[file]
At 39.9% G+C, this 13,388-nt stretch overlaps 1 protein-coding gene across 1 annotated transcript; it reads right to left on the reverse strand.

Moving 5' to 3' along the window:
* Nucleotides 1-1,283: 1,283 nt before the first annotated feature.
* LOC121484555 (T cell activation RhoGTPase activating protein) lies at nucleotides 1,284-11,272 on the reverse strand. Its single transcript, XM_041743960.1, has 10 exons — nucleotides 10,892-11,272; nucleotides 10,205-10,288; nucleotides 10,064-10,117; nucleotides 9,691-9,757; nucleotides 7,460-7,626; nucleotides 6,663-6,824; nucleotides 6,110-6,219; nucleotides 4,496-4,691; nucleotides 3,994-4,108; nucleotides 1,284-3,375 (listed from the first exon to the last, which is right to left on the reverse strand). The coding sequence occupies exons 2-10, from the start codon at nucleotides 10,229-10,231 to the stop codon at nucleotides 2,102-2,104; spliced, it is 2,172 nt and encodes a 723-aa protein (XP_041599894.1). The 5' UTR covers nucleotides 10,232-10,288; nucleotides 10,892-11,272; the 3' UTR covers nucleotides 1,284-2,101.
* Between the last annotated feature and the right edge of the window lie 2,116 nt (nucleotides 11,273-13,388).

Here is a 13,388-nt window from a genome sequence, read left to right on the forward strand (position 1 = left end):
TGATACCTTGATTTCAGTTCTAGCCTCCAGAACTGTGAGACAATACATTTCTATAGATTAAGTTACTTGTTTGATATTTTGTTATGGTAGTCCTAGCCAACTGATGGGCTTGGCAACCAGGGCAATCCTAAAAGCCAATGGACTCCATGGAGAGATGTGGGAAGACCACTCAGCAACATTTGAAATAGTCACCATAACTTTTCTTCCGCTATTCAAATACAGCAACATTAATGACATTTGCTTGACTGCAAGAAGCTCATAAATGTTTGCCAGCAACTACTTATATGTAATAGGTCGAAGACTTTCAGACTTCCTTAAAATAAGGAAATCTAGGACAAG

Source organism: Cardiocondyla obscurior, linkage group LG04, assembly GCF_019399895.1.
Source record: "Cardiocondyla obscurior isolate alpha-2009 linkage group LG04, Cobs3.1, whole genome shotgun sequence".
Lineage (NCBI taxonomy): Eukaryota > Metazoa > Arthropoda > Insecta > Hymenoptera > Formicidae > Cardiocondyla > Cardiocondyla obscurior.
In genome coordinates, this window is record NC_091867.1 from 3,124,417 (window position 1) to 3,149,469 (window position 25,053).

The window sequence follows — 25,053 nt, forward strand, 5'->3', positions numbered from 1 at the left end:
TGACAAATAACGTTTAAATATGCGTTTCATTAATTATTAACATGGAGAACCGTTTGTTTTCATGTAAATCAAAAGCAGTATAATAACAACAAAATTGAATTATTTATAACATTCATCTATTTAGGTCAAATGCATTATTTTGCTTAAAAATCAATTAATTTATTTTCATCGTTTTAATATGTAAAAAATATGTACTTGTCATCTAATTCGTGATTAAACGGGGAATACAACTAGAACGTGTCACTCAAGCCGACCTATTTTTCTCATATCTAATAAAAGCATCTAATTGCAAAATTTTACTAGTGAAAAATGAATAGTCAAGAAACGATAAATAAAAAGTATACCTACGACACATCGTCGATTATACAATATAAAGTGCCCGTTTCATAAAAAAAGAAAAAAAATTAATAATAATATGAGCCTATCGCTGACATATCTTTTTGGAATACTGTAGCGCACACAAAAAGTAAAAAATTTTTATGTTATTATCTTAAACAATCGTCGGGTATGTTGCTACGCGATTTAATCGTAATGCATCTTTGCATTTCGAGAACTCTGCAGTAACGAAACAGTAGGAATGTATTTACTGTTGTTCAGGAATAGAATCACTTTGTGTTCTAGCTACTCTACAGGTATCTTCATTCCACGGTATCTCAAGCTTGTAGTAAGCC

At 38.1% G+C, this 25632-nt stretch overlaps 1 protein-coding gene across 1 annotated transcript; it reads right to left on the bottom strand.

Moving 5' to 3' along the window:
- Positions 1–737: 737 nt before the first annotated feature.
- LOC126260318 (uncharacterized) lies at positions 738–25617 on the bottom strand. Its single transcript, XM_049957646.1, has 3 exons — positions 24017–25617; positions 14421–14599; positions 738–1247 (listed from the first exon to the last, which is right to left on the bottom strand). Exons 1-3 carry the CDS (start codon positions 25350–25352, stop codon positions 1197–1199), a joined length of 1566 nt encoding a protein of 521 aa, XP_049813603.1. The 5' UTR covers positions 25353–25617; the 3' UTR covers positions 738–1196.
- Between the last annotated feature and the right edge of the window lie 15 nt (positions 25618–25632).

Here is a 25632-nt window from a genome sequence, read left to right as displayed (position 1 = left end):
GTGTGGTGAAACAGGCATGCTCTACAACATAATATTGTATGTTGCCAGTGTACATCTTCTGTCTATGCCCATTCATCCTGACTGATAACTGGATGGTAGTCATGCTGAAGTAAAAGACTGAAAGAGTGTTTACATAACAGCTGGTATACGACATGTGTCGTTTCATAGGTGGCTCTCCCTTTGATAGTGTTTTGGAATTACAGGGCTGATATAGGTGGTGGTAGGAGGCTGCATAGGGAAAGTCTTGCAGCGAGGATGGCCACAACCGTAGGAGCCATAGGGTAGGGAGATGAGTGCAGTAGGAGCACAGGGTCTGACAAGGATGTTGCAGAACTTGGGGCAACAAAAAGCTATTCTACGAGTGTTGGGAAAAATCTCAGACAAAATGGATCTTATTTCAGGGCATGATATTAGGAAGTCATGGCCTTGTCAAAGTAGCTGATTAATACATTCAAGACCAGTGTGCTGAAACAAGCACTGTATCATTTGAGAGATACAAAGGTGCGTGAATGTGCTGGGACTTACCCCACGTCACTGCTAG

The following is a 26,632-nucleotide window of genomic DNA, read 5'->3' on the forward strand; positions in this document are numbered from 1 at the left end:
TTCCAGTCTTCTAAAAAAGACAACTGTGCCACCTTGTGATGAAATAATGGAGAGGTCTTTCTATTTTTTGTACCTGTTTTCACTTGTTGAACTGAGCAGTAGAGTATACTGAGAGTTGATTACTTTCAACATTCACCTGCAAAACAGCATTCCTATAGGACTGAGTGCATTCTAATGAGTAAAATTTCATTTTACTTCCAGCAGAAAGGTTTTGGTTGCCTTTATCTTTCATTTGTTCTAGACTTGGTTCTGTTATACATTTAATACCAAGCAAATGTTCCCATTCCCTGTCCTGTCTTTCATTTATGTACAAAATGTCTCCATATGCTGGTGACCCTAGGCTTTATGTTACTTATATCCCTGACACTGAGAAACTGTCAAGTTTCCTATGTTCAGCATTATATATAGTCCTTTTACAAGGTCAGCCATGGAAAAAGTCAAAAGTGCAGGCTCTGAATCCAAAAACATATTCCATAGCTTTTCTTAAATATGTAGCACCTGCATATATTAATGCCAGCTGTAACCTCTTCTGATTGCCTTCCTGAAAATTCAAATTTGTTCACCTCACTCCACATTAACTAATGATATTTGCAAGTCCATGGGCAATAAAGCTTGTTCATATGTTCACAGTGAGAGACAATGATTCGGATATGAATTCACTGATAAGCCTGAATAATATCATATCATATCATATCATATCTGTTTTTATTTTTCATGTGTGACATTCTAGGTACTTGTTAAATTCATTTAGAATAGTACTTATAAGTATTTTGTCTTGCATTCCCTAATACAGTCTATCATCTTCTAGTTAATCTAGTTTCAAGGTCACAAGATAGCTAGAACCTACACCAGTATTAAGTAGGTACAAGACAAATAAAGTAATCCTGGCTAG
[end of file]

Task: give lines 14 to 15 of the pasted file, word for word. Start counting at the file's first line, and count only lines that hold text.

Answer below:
At 38.1% G+C, this 25632-nt stretch overlaps 1 protein-coding gene across 1 annotated transcript; it reads right to left on the bottom strand.

Moving 5' to 3' along the window: